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The union vote is becoming more Republican

<i>Andrew Harnik/AP</i><br/>Former President Donald Trump meets with Teamsters members at the union's headquarters in Washington
Andrew Harnik/AP
Former President Donald Trump meets with Teamsters members at the union's headquarters in Washington

By Harry Enten, CNN

(CNN) — Joe Biden and Donald Trump are tussling over the union vote.

Biden, who is meeting with the United Auto Workers in Michigan on Thursday, finds himself trying to fend off Trump’s overtures to a traditionally Democratic constituency. Trump is meeting up with the Teamsters in Washington on Wednesday.

Trump’s efforts seem to be paying off, polling data shows, as Biden fights against the long-term trends of union members shifting away from Democrats.

Take a look at recent New York Times/Siena College polling in the six closest swing states that Biden won in 2020: Arizona, Georgia, Michigan, Nevada, Pennsylvania and Wisconsin. Biden and Trump were tied at 47% among union members when asked who they’d vote for in 2024. When these swing state voters were asked how they voted in 2020, Biden won the group by an 8-point margin.

The union vote is especially important in Michigan, Nevada and Pennsylvania. Somewhere between 14% and 15% of employees in these three states are represented by unions. (Between 12% and 13% of employees in these states are themselves union members.)

The latest polling may be a surprise given that union workers are generally thought of as a strong Democratic group. It shouldn’t be.

Biden won union workers – who reside primarily in blue states – by 22 points, according to the 2020 Cooperative Election Study survey by Harvard University. Compare that with Bill Clinton’s performance in 1992, when he won the national popular vote by a similar margin to Biden 28 years later. But Clinton won union members by 31 points, according to an American National Election Studies survey.

We’re a far cry from 1948, when Democrat Harry Truman won union workers by 62 points over Republican Thomas Dewey. Truman almost certainly wouldn’t have won the election that year without them.

Truman, for those who don’t know, ran a very populist campaign against Dewey, the New York governor whom he portrayed as an elitist from the Republican “Eastern Establishment.”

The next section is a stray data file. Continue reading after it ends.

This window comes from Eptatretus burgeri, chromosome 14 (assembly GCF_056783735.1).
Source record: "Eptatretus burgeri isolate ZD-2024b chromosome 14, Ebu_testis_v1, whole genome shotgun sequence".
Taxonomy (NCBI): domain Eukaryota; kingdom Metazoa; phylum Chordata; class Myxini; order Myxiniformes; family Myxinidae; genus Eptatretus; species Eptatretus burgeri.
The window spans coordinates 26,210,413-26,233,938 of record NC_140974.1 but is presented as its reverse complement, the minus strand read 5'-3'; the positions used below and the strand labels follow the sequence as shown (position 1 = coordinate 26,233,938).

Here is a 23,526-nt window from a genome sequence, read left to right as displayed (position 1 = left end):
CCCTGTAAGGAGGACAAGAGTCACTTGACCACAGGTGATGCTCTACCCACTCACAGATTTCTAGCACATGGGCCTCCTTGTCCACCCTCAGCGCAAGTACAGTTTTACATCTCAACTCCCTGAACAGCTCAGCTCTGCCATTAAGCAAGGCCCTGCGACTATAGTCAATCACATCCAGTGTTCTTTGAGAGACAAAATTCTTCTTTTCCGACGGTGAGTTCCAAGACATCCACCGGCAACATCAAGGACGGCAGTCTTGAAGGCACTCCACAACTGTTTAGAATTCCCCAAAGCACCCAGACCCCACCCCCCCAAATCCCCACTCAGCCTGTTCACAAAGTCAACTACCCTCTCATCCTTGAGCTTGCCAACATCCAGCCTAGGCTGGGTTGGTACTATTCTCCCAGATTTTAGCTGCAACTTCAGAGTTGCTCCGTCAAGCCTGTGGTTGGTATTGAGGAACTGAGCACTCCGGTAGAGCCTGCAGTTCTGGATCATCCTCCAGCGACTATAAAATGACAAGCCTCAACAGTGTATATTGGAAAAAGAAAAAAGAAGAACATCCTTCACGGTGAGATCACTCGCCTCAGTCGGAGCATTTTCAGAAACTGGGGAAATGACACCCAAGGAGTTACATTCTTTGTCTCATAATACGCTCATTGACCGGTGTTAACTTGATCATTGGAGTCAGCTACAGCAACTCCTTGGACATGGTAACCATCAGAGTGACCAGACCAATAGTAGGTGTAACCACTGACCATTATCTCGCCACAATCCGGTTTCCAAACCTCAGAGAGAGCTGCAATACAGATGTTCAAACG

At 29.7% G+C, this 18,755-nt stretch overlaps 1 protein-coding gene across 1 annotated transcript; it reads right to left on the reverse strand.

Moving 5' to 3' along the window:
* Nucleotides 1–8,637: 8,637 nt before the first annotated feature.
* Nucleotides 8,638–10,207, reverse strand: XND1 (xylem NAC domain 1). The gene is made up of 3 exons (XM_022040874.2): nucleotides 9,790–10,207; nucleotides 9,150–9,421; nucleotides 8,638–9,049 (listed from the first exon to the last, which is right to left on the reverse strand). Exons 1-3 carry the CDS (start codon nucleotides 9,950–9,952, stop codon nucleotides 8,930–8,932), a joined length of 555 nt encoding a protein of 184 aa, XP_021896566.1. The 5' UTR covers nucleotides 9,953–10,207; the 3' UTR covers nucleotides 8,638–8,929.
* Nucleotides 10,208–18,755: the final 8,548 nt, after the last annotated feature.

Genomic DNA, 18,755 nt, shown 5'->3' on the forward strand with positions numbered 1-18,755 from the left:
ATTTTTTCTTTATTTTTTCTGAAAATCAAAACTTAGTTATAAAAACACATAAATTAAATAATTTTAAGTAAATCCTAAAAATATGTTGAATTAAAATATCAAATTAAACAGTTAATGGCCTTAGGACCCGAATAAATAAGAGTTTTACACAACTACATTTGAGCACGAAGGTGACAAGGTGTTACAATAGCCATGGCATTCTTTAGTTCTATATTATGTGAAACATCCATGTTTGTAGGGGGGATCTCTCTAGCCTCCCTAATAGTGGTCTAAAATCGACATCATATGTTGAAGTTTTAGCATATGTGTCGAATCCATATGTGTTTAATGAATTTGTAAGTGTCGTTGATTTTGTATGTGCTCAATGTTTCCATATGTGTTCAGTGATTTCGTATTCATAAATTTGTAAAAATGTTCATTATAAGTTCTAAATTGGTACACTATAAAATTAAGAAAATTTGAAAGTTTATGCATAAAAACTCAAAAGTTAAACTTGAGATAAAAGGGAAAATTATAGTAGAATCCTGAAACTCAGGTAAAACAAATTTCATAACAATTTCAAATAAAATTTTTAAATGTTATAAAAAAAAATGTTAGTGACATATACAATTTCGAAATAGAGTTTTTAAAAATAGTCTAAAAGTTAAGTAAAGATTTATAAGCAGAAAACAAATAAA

Today, a lot of Republicans, including Trump, try to appear as populists. Some of the movement among organized labor away from Democrats can, in fact, be attributed to larger forces affecting politics. Mainly the fact that non-college graduates of all stripes have become friendlier to the GOP.

Indeed, Trump won non-college graduate union members by 6 points in 2020. Biden’s victory among union members was entirely attributable to those who had graduated college, winning them by 46 points.

You might think this is a divide between the union bosses and the rank-in-file, though I’m not sure that’s entirely right. While people are most likely to think of a union worker as someone on an assembly line, the fact is that union workers are far likelier to be in education, training and library occupations (32.7%). Additionally, public sector employees are much likelier to be part of a union (32.5%) than private sector employees (6.0%).

As the face of union workers has changed, so too has their place within the electorate. When Truman defeated Dewey, union workers represented about 30% of wage and salary workers. Today, they’re about 10%.

The declining share of union members among the general workforce may lead you to believe they have declining influence. Perhaps that is the case, but remember also that elections today are closer than they have been at any point in our lifetimes.

There hasn’t been a presidential election decided by double digits in the popular vote in the past 36 years. That’s the longest streak in American politics. Any small movement within any somewhat sizable voting bloc matters.

Moreover, union members often lead get-out-the-vote efforts in pivotal battleground states. Motivating them can have an impact beyond just the votes of union members.

This can also be seen in the fact that Americans hold largely favorable views of unions. About two-thirds of Americans approve of labor unions, which ranks among the highest percentages recorded since 1967. Just 15 years ago, only 48% of Americans approved of unions.

In other words, it pays to be seen as friendly to labor unions even among those voters who are not members.

Given these facts, as Biden and Trump appear to be heading toward a fall rematch, don’t expect them to stop courting union voters all the way through Election Day.

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